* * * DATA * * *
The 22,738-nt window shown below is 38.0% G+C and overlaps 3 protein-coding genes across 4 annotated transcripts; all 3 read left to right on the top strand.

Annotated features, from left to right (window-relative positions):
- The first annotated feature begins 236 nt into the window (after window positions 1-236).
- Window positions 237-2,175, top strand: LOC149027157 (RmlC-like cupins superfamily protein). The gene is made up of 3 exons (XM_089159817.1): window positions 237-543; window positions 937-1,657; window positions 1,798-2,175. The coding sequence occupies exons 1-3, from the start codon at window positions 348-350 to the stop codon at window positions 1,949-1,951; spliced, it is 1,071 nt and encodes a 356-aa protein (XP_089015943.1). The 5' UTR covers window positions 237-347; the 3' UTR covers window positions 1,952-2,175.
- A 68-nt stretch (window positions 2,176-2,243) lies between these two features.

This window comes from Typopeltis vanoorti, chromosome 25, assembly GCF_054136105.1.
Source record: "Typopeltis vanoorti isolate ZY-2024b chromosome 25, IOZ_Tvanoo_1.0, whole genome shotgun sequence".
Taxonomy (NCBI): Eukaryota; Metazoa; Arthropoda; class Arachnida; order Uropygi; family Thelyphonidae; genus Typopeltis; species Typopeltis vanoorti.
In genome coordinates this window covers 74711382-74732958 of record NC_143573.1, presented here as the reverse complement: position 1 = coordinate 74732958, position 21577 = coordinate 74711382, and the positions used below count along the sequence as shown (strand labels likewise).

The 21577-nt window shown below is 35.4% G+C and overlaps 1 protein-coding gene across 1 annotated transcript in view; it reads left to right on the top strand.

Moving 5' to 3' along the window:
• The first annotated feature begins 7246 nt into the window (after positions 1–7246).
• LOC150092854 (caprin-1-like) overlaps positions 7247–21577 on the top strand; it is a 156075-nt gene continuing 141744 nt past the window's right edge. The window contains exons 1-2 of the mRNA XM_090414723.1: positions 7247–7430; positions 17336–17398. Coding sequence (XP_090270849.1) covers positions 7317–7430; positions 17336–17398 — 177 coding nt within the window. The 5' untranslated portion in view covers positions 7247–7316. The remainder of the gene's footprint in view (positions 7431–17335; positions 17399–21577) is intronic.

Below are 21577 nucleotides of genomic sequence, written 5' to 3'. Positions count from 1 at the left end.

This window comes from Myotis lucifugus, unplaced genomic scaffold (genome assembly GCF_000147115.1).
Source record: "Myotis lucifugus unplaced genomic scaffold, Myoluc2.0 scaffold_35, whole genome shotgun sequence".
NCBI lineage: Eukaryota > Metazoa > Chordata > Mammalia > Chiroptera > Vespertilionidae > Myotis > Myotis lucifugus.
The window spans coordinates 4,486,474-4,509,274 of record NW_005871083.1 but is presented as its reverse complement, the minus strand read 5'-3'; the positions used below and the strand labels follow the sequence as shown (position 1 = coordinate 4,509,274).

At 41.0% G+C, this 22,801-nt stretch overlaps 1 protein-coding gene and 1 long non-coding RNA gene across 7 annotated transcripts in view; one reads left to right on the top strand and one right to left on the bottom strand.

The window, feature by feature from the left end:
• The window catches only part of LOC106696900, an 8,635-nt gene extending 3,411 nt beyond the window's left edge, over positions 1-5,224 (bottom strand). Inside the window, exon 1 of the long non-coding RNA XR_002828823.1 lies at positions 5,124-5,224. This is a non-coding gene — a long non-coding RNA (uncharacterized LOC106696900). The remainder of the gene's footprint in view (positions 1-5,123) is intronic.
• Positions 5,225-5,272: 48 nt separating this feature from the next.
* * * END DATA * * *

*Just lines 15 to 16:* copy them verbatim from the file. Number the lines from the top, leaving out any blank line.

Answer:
This window comes from Myotis lucifugus, unplaced genomic scaffold (genome assembly GCF_000147115.1).
Source record: "Myotis lucifugus unplaced genomic scaffold, Myoluc2.0 scaffold_35, whole genome shotgun sequence".